NotHerRealname Fri 15-Feb-13 19:47:58

I also have to pay £16.20 per month for my RCN membership (union). Now it really does pain me to pay that as I don't feel that I get much for it. Mind you, its something that I would never do without. God forbid ever actually needing legal representation for a work related issue. So really in that respect I guess it is worth it.

trixymalixy Fri 15-Feb-13 19:50:07

£690 a year for my professional subscription fees.

Youremindmeofthebabe Fri 15-Feb-13 19:50:50

I'm a dispensing optician- that's not the kind that tests eyes, we earn in the reigon of 15-25k per annum. I need to pay £300 to one body, and £250 approx to another.

Luckily my employer pays it, but many don't.

nbee84 Fri 15-Feb-13 19:51:41

£103 per year to be an Ofsted registered nanny.

wonderstuff Fri 15-Feb-13 19:52:26

I really think my union fees are well worth it. The legal representation is obviously very important when you are dealing with vulnerable people, but when you look at the negotiations with government over pensions and working conditions I feel they've got my back. The idea of a Tory government and no union representation isn't worth contemplating.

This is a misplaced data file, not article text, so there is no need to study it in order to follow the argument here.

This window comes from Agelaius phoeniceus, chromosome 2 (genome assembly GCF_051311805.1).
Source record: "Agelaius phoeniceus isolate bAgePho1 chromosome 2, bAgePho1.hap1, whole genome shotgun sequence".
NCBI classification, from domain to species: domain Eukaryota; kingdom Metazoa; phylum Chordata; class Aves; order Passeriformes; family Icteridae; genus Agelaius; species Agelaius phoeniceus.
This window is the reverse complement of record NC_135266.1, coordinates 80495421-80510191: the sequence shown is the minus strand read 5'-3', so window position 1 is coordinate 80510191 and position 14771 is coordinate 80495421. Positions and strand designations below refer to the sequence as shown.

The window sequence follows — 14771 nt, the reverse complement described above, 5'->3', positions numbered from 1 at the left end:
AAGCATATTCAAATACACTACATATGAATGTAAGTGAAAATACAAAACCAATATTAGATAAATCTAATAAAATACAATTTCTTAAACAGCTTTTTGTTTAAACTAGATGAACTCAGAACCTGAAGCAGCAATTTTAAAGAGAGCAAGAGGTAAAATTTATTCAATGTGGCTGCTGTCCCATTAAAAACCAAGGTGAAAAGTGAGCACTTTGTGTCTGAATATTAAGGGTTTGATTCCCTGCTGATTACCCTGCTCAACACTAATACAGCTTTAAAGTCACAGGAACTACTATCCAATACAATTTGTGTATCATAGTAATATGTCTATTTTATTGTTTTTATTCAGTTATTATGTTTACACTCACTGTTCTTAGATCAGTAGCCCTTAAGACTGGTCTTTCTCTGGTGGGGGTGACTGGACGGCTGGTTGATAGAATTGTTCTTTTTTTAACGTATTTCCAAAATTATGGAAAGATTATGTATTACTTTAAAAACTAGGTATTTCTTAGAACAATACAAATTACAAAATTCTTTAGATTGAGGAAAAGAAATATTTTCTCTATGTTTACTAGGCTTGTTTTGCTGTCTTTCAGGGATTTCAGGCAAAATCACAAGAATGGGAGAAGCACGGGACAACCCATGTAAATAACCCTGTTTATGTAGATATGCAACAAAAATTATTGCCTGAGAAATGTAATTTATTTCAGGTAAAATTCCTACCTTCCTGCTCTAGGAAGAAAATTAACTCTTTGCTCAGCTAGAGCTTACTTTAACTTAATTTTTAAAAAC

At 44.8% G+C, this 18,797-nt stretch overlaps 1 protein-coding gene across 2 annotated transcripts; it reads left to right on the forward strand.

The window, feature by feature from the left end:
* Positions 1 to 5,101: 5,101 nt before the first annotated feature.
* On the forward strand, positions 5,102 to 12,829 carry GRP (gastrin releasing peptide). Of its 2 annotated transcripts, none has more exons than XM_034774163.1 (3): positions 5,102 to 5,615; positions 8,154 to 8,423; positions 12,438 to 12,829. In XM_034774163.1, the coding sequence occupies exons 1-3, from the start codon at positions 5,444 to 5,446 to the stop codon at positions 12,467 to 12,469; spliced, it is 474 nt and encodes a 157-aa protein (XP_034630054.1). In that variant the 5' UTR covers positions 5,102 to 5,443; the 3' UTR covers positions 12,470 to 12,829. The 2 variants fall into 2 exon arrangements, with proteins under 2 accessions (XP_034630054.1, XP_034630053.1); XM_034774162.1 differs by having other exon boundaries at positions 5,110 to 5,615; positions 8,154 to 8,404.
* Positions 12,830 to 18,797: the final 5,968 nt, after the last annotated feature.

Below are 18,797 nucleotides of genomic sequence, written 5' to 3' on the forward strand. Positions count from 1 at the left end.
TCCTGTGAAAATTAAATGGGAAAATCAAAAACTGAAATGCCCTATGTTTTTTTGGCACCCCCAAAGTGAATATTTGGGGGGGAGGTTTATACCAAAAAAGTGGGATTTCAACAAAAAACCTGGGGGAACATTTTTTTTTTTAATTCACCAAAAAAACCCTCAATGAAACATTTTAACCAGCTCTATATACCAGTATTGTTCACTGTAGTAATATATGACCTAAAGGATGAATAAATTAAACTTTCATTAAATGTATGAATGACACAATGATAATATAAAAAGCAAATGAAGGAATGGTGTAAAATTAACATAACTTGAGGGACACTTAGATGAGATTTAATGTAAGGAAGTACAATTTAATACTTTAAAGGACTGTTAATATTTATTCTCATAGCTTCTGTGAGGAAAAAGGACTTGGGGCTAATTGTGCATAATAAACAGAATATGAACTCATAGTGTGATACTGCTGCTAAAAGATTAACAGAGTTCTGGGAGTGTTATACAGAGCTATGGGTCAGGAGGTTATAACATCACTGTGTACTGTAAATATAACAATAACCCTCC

LittleBearPad Fri 15-Feb-13 19:52:44

£360 or so for Chartered Accountancy and I understand its £800 odd for the Society although DH's firm pays his fees. Mine doesn't. It is tax deductible and all you have to do is write to HMRC and explain and then they amend your tax code. It helps although I'm very sceptical about what the ICAEW actually does for its £360.

Roseformeplease Fri 15-Feb-13 19:53:21

In Scotland we pay GTCS fees which are about £60 a year. I also pretty much have to be a member of a union in order to have legal protection etc. that is £160 a year as I belong to an expensive, but strike adverse, one.

montmartre Fri 15-Feb-13 19:53:27